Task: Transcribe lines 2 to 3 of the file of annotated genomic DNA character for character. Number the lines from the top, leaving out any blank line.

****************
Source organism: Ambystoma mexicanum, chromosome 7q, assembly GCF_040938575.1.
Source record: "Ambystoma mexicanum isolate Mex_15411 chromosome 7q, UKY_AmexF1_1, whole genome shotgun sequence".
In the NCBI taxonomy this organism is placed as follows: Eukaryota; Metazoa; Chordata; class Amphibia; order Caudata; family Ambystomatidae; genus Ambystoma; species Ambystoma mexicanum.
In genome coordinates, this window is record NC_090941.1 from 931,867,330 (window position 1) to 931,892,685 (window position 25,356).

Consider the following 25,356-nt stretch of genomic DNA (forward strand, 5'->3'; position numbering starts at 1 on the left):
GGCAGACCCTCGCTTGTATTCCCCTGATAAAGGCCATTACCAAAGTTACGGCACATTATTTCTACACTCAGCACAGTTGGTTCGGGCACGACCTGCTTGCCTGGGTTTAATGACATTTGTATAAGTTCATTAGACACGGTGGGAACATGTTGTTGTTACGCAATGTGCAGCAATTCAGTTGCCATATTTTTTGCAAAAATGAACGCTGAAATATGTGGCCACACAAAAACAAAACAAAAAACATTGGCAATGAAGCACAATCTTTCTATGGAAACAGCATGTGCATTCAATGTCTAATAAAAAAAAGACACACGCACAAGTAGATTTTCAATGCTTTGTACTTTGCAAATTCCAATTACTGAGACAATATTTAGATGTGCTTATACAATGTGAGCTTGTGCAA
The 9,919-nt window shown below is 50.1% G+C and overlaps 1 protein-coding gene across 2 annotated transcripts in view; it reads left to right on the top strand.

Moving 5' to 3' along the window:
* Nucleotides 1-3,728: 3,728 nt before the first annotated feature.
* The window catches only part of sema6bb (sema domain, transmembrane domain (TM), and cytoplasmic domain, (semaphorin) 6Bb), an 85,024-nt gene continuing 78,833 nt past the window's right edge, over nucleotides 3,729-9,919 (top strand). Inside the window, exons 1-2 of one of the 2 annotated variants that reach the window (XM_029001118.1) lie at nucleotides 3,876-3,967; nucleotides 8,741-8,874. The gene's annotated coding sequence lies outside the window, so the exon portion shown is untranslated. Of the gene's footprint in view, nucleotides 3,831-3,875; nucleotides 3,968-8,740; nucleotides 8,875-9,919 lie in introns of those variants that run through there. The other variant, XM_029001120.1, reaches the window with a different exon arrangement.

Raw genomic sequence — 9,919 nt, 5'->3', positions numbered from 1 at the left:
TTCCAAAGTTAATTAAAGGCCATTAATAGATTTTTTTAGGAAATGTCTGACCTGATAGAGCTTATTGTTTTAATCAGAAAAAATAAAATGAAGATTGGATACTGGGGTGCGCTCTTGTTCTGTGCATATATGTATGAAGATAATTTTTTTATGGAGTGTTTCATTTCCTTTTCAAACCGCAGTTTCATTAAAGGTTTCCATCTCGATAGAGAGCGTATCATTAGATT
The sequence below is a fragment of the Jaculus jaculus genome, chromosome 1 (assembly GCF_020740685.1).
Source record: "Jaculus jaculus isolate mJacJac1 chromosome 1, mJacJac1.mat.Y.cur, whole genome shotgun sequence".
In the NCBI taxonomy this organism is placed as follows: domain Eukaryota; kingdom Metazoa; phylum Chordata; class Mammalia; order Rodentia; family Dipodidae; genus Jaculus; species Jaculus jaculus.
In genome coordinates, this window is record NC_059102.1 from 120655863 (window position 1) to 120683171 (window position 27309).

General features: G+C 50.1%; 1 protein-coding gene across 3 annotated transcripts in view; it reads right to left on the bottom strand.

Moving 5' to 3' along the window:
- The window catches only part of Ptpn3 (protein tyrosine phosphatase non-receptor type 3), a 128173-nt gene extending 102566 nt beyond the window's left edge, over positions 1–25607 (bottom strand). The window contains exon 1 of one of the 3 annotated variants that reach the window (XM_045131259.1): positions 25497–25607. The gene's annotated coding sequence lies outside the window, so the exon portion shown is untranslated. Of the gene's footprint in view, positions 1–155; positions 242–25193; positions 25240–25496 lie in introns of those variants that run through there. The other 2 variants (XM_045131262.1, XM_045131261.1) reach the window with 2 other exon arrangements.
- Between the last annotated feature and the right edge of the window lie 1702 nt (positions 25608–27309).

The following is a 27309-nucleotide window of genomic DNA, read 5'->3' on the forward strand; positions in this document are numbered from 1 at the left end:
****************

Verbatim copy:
Source record: "Ambystoma mexicanum isolate Mex_15411 chromosome 7q, UKY_AmexF1_1, whole genome shotgun sequence".
In the NCBI taxonomy this organism is placed as follows: Eukaryota; Metazoa; Chordata; class Amphibia; order Caudata; family Ambystomatidae; genus Ambystoma; species Ambystoma mexicanum.